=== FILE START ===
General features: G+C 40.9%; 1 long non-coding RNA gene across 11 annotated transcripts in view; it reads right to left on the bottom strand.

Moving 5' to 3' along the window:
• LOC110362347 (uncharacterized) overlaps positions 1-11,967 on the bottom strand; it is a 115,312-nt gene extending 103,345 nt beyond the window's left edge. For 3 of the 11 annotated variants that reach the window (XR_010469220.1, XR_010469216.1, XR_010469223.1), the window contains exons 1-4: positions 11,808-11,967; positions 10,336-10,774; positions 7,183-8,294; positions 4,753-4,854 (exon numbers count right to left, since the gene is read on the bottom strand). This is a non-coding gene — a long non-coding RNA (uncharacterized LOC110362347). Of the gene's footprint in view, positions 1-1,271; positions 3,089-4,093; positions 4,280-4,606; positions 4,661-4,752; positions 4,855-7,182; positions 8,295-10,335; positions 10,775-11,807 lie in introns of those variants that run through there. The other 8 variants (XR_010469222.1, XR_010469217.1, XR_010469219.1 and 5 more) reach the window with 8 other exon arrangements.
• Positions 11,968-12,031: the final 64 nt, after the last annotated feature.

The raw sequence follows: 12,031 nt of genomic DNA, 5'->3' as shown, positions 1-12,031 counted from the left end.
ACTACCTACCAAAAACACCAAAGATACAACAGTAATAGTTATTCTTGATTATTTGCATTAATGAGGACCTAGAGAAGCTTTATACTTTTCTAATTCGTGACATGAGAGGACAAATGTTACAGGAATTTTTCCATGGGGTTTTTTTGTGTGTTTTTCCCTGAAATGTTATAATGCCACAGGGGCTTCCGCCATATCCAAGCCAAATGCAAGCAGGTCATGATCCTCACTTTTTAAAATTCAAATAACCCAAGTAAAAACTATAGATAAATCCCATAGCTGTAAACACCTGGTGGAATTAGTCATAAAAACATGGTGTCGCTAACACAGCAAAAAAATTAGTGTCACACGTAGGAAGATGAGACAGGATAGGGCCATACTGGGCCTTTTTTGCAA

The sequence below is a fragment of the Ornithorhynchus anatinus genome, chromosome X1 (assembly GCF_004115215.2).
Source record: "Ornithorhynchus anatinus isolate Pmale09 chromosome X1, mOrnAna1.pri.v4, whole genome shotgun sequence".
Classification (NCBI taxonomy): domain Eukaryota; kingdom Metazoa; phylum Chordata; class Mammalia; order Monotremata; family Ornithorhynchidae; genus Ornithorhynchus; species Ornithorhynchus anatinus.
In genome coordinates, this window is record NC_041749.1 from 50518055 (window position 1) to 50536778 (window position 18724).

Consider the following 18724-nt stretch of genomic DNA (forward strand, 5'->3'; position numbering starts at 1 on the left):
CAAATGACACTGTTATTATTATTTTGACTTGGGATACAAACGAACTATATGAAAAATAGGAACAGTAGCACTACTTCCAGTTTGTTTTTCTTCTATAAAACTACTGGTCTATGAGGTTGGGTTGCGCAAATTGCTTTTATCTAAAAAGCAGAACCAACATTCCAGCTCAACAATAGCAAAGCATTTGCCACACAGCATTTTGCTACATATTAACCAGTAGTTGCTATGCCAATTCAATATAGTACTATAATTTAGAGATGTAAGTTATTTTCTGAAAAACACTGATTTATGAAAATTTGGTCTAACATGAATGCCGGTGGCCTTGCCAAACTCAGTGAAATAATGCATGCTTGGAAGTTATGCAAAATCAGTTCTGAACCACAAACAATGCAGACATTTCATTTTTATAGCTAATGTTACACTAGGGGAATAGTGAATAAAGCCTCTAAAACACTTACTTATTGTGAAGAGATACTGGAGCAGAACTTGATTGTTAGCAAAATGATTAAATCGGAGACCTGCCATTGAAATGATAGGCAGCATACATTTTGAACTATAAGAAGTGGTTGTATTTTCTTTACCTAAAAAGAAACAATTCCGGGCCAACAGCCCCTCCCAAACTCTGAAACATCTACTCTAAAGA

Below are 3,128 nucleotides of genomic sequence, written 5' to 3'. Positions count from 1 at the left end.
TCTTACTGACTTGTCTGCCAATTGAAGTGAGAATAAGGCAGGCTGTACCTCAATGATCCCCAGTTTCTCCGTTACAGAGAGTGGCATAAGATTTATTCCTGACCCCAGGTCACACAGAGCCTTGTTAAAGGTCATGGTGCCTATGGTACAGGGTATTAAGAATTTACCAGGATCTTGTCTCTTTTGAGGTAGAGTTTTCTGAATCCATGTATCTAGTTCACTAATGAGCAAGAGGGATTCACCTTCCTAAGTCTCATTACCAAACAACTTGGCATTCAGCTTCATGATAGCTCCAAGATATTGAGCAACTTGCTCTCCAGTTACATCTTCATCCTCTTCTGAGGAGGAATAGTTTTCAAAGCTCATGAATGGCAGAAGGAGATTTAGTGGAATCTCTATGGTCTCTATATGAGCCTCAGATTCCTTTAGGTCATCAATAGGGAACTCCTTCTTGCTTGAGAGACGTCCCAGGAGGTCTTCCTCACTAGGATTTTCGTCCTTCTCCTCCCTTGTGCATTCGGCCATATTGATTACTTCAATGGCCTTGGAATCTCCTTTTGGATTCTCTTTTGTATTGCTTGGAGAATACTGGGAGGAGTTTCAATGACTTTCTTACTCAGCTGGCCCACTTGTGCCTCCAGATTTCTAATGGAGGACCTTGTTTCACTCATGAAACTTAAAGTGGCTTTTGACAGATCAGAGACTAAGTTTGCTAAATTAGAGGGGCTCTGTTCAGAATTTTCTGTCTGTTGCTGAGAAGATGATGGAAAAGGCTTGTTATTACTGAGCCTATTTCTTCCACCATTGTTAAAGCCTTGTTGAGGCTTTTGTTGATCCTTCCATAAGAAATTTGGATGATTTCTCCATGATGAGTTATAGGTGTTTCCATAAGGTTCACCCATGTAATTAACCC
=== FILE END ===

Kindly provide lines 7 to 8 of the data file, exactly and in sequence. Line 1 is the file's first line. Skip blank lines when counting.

The sequence below is a fragment of the Ornithorhynchus anatinus genome, chromosome X1 (assembly GCF_004115215.2).
Source record: "Ornithorhynchus anatinus isolate Pmale09 chromosome X1, mOrnAna1.pri.v4, whole genome shotgun sequence".